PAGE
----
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Australian dollar breaks $0.74 barrier, RBA goes dovish-lite

The Australian dollar scaled the 74 cent barrier on Tuesday to reach a two-year peak as the prospect of bottomless U.S. policy stimulus fuelled demand for reflationary trades, overshadowing a dovish turn by the country's central bank.

The Aussie looked set to score its seventh straight session of gains at $0.7407 AUD=D3 , having cleared major resistance around the December 2018 top of $0.7394. The next target is peaks from July 2018 at $0.7484.

The New Zealand dollar NZD=D3 reached the highest since June last year at $0.6767, breaking resistance around $0.6755. Its next target is $0.6789.

The currencies have been on a tear as the Federal Reserve breaks with decades of policy practice to focus on supporting employment rather than fighting inflation, ensuring rates will stay super low for a long time to come.

The Reserve Bank of Australia (RBA) is sticking with its 2-3% inflation target and kept interest rates steady at 0.25% after a monthly policy meeting on Tuesday. it did surprise by expanding a funding program for banks and extending the deadline out to mid-2021, which should in turn encourage them to keep lending to customers.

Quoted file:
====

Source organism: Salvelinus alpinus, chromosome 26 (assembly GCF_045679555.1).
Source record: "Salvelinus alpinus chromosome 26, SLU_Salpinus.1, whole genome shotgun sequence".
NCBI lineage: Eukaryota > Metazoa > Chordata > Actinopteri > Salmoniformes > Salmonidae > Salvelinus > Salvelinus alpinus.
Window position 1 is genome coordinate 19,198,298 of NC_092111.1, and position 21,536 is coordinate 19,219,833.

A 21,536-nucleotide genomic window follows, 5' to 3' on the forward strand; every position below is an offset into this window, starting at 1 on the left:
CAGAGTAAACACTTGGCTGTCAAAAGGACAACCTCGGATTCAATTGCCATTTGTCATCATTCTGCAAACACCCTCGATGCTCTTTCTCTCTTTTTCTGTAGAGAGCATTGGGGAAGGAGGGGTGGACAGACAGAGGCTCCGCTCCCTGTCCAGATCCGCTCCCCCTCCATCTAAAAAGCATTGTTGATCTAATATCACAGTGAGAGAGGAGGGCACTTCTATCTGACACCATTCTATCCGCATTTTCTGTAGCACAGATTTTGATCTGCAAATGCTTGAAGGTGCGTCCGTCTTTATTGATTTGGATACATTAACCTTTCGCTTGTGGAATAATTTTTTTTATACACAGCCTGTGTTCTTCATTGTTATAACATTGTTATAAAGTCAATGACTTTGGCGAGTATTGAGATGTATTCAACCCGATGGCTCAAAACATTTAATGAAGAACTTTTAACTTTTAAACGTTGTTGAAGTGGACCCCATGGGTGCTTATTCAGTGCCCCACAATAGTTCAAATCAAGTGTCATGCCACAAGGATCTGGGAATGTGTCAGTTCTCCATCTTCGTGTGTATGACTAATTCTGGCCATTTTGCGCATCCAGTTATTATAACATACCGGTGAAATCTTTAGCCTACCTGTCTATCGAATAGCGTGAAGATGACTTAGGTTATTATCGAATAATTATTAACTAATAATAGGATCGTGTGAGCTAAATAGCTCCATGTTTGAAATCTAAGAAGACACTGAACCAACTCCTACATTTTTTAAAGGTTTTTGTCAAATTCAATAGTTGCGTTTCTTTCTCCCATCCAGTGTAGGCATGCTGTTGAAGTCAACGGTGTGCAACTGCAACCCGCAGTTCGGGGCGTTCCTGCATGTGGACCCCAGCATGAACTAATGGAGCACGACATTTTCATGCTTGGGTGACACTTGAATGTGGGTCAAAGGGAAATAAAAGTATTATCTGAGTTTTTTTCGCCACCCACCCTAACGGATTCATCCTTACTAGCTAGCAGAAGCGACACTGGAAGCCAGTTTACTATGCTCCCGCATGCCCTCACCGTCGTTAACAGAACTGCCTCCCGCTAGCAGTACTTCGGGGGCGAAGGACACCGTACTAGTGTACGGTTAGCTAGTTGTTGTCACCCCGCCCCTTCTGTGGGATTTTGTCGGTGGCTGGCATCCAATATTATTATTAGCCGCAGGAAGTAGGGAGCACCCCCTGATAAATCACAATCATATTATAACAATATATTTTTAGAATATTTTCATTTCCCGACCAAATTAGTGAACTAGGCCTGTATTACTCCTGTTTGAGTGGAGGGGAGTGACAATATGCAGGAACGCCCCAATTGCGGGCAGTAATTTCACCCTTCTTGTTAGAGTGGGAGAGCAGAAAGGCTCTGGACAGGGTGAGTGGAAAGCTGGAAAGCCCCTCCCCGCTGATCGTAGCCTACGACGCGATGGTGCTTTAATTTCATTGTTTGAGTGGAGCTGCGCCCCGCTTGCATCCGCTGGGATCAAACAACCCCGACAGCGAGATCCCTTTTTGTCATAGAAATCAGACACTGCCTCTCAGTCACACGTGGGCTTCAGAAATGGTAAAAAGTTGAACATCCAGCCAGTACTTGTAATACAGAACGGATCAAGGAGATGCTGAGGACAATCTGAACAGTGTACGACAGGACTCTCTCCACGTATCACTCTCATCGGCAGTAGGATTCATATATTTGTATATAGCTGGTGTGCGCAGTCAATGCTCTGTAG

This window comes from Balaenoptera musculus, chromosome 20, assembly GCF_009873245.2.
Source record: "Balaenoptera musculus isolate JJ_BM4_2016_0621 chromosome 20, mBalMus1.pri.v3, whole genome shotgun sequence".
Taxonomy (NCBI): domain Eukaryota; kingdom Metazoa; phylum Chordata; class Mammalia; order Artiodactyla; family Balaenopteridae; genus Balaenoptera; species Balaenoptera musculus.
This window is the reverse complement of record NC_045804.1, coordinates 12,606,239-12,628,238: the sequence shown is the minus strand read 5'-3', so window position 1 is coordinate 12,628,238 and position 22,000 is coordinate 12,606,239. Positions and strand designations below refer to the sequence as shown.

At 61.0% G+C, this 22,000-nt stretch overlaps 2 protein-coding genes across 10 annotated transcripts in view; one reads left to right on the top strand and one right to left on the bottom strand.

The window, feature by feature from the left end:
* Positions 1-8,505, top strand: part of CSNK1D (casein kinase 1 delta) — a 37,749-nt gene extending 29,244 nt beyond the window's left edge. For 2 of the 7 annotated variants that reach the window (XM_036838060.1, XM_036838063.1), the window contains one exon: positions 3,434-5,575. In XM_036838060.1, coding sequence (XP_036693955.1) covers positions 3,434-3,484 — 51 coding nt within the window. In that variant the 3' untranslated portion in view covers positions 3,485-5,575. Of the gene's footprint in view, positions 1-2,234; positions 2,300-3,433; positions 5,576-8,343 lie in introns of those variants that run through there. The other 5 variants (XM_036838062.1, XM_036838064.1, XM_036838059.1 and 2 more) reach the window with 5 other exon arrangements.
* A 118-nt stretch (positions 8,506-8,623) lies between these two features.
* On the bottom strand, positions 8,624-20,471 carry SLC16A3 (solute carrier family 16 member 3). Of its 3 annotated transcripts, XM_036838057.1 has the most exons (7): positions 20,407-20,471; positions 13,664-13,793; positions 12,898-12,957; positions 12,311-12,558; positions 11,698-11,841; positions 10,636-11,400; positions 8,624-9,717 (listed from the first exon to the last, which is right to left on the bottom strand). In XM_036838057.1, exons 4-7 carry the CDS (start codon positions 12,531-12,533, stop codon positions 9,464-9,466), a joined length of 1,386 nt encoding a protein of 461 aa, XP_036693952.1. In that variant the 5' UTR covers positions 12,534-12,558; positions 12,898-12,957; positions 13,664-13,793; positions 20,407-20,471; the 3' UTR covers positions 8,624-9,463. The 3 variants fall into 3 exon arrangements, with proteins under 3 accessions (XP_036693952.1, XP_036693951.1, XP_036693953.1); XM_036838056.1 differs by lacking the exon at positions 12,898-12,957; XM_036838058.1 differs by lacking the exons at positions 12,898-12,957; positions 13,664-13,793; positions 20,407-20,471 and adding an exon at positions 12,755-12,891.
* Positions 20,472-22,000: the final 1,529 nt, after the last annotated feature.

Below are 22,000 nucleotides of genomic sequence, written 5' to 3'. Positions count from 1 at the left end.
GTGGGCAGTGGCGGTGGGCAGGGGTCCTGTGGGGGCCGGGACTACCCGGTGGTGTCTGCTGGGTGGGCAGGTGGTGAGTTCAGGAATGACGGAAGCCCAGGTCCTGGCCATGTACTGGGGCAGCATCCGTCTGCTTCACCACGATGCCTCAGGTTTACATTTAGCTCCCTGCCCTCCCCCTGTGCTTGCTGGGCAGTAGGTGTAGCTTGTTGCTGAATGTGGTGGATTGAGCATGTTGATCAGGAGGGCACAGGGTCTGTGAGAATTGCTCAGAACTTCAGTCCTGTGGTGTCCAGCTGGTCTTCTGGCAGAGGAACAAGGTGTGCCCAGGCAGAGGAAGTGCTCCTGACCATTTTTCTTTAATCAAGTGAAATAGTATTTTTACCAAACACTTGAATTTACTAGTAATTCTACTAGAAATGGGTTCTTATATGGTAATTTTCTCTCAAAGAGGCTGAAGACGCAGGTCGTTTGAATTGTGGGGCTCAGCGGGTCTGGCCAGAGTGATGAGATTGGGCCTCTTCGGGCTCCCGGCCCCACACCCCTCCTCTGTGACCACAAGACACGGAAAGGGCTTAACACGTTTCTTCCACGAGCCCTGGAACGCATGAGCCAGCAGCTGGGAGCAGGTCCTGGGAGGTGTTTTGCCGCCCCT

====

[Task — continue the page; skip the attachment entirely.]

RBA Governor Philip Lowe also noted the Board "continues to consider how further monetary measures could support the recovery," a dovish addition that might be a nod to the Fed's shift in stance and its impact on the Aussie.

"Policymakers appear to be increasingly uneasy about the strengthening Aussie – due to last week's Fed pivot on inflation targeting – with the currency near 2-year highs," said Craig James, chief economist at CommSec.

"A stronger currency is more challenging for exporters and for the Reserve Bank to meet its own inflation target."

For now, trade flows are favouring the Aussie as data showed the country boasted its largest current account surplus on record in the June quarter at A$17.7 billion.

All else equal, that implies a net demand for the currency from trade flows and reverses years of deficits. for the June quarter due on Wednesday are still expected to show the economy suffered its worst contraction since the 1930s, but that has long been priced in.

Australian government bond futures were left little moved on the day, with the 10-year contract YTCc1 up half a tick at 99.0005

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